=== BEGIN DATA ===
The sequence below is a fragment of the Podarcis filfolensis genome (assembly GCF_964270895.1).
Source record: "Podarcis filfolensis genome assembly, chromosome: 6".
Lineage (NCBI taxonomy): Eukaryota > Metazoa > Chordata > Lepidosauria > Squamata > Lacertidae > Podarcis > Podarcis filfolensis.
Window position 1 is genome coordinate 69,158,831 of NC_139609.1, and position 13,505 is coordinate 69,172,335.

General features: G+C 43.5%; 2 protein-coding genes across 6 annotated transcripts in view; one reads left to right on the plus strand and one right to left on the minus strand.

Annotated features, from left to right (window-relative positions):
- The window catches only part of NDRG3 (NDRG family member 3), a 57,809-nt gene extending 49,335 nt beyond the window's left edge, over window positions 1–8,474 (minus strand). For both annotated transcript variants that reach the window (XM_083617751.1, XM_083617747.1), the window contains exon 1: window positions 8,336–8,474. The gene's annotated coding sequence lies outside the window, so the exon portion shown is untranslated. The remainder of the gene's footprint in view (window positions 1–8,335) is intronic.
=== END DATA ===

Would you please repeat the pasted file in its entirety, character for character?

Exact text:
The sequence below is a fragment of the Podarcis filfolensis genome (assembly GCF_964270895.1).
Source record: "Podarcis filfolensis genome assembly, chromosome: 6".
Lineage (NCBI taxonomy): Eukaryota > Metazoa > Chordata > Lepidosauria > Squamata > Lacertidae > Podarcis > Podarcis filfolensis.
Window position 1 is genome coordinate 69,158,831 of NC_139609.1, and position 13,505 is coordinate 69,172,335.

General features: G+C 43.5%; 2 protein-coding genes across 6 annotated transcripts in view; one reads left to right on the plus strand and one right to left on the minus strand.

Annotated features, from left to right (window-relative positions):
- The window catches only part of NDRG3 (NDRG family member 3), a 57,809-nt gene extending 49,335 nt beyond the window's left edge, over window positions 1–8,474 (minus strand). For both annotated transcript variants that reach the window (XM_083617751.1, XM_083617747.1), the window contains exon 1: window positions 8,336–8,474. The gene's annotated coding sequence lies outside the window, so the exon portion shown is untranslated. The remainder of the gene's footprint in view (window positions 1–8,335) is intronic.